In a situation rife with questions, one of the most ironic is this: Have Latino politicians, whose success was helped along by supportive court actions decades ago, become so ubiquitous that they can succeed regardless of new court decisions that might otherwise lessen their strength?
The Texas case was brought by plaintiffs who want only citizens to be counted in the crafting of voting districts; currently, all residents are counted, which boosts the number of districts in places like Southern California. Were the plaintiffs to succeed, many urban districts would not retain enough viable constituents to exist on their own. The court's decision, which covers state and local elections but could be expanded to include congressional districts, will not be announced until early next year.
Under the worst-case scenario for Latinos who hold huge sway over politics in California, a court decision siding with the plaintiffs could force multiple Latino districts to collapse together, or to be merged with areas dominated by other types of voters. In theory, that could force titanic clashes between existing Latino players -- or between Latinos and other minority groups -- with some of them falling aside.
In broad strokes, a judgment for the plaintiffs could move political power from California's urban areas to its suburbs -- spreading it from Los Angeles proper to suburban environs like Orange County and the Inland Empire where citizenship rates are higher. Power could also spread from noncitizen-heavy Southern California to Northern California.
"From the nonwhite, to the white," said David Wasserman, an analyst for the nonpartisan Cook Political Report.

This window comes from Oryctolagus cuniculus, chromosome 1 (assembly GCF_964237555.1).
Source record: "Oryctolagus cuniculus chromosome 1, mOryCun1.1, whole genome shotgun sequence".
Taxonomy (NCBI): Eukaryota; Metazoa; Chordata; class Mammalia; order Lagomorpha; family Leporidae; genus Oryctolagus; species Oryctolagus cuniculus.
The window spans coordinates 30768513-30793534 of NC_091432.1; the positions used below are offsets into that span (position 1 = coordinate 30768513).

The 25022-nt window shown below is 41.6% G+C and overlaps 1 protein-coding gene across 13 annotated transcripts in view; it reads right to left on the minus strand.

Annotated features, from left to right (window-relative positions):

But much remains up in the air, including the most obvious: both the direction of the court's judgment and the breadth of it -- how it might want constituents to be counted under any new arrangement.
If the court moves in a way that curbs Latino power, political strategists predict the same sort of backlash that greeted Republican efforts in 1994 to pass Proposition 187, the measure that would have blocked benefits to noncitizens. Anger over its passage is credited with a massive and continuing effort to register Latinos to vote -- and vote Democratic. The result has been a near-gutting of Republican power in California.
"What we know, based on what happened in the '90s, you can bet your sweet bippy there'll be a ton of money to organize and register Latinos," said Bruce Cain, a Stanford political science professor and long-time observer of California politics. "This could be a spur to mobilization in the Latino community. … Adversity mobilizes people."
Adversity, and the threat of court action, has made for breathtaking change when it comes to Latino power in California. Much of it rested on legal fights over long-standing efforts to dilute the power of Latino voters by breaking them into multiple districts.
It was only in the late 1980s that the
And it was in early 1991 that a new Los Angeles